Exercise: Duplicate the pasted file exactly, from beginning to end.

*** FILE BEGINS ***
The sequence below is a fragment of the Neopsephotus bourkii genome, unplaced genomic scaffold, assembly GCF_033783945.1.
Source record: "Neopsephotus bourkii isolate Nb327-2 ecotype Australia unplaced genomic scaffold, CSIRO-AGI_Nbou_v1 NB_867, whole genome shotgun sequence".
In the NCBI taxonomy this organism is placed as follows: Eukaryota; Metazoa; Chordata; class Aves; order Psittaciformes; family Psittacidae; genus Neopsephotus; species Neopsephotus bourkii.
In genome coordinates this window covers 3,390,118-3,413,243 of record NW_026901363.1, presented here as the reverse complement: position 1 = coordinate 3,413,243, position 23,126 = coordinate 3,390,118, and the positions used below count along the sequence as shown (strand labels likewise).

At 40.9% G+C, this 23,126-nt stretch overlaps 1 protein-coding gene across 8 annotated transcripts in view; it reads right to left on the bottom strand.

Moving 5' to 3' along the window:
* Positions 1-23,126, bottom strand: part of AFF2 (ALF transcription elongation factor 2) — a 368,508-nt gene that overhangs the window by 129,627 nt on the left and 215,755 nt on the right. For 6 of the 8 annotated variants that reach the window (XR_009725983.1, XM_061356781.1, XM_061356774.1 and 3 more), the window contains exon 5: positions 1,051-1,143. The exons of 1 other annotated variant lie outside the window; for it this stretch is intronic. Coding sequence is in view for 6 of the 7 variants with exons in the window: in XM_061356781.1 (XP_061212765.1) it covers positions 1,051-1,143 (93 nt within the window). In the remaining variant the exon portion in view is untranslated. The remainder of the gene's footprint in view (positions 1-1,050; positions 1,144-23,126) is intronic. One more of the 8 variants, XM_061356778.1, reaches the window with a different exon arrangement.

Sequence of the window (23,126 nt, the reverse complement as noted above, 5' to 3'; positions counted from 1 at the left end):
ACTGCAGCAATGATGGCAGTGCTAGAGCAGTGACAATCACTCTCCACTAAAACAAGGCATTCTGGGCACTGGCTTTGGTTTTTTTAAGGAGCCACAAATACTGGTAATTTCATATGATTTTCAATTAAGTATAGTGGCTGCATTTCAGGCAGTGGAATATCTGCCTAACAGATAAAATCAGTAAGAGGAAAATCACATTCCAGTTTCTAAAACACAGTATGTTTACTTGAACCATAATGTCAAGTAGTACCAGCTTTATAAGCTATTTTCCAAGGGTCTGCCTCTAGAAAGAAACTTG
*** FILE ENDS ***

The sequence below is a fragment of the Neopsephotus bourkii genome, unplaced genomic scaffold, assembly GCF_033783945.1.
Source record: "Neopsephotus bourkii isolate Nb327-2 ecotype Australia unplaced genomic scaffold, CSIRO-AGI_Nbou_v1 NB_867, whole genome shotgun sequence".
In the NCBI taxonomy this organism is placed as follows: Eukaryota; Metazoa; Chordata; class Aves; order Psittaciformes; family Psittacidae; genus Neopsephotus; species Neopsephotus bourkii.
In genome coordinates this window covers 3,390,118-3,413,243 of record NW_026901363.1, presented here as the reverse complement: position 1 = coordinate 3,413,243, position 23,126 = coordinate 3,390,118, and the positions used below count along the sequence as shown (strand labels likewise).

At 40.9% G+C, this 23,126-nt stretch overlaps 1 protein-coding gene across 8 annotated transcripts in view; it reads right to left on the bottom strand.

Moving 5' to 3' along the window:
* Positions 1-23,126, bottom strand: part of AFF2 (ALF transcription elongation factor 2) — a 368,508-nt gene that overhangs the window by 129,627 nt on the left and 215,755 nt on the right. For 6 of the 8 annotated variants that reach the window (XR_009725983.1, XM_061356781.1, XM_061356774.1 and 3 more), the window contains exon 5: positions 1,051-1,143. The exons of 1 other annotated variant lie outside the window; for it this stretch is intronic. Coding sequence is in view for 6 of the 7 variants with exons in the window: in XM_061356781.1 (XP_061212765.1) it covers positions 1,051-1,143 (93 nt within the window). In the remaining variant the exon portion in view is untranslated. The remainder of the gene's footprint in view (positions 1-1,050; positions 1,144-23,126) is intronic. One more of the 8 variants, XM_061356778.1, reaches the window with a different exon arrangement.

Sequence of the window (23,126 nt, the reverse complement as noted above, 5' to 3'; positions counted from 1 at the left end):
ACTGCAGCAATGATGGCAGTGCTAGAGCAGTGACAATCACTCTCCACTAAAACAAGGCATTCTGGGCACTGGCTTTGGTTTTTTTAAGGAGCCACAAATACTGGTAATTTCATATGATTTTCAATTAAGTATAGTGGCTGCATTTCAGGCAGTGGAATATCTGCCTAACAGATAAAATCAGTAAGAGGAAAATCACATTCCAGTTTCTAAAACACAGTATGTTTACTTGAACCATAATGTCAAGTAGTACCAGCTTTATAAGCTATTTTCCAAGGGTCTGCCTCTAGAAAGAAACTTG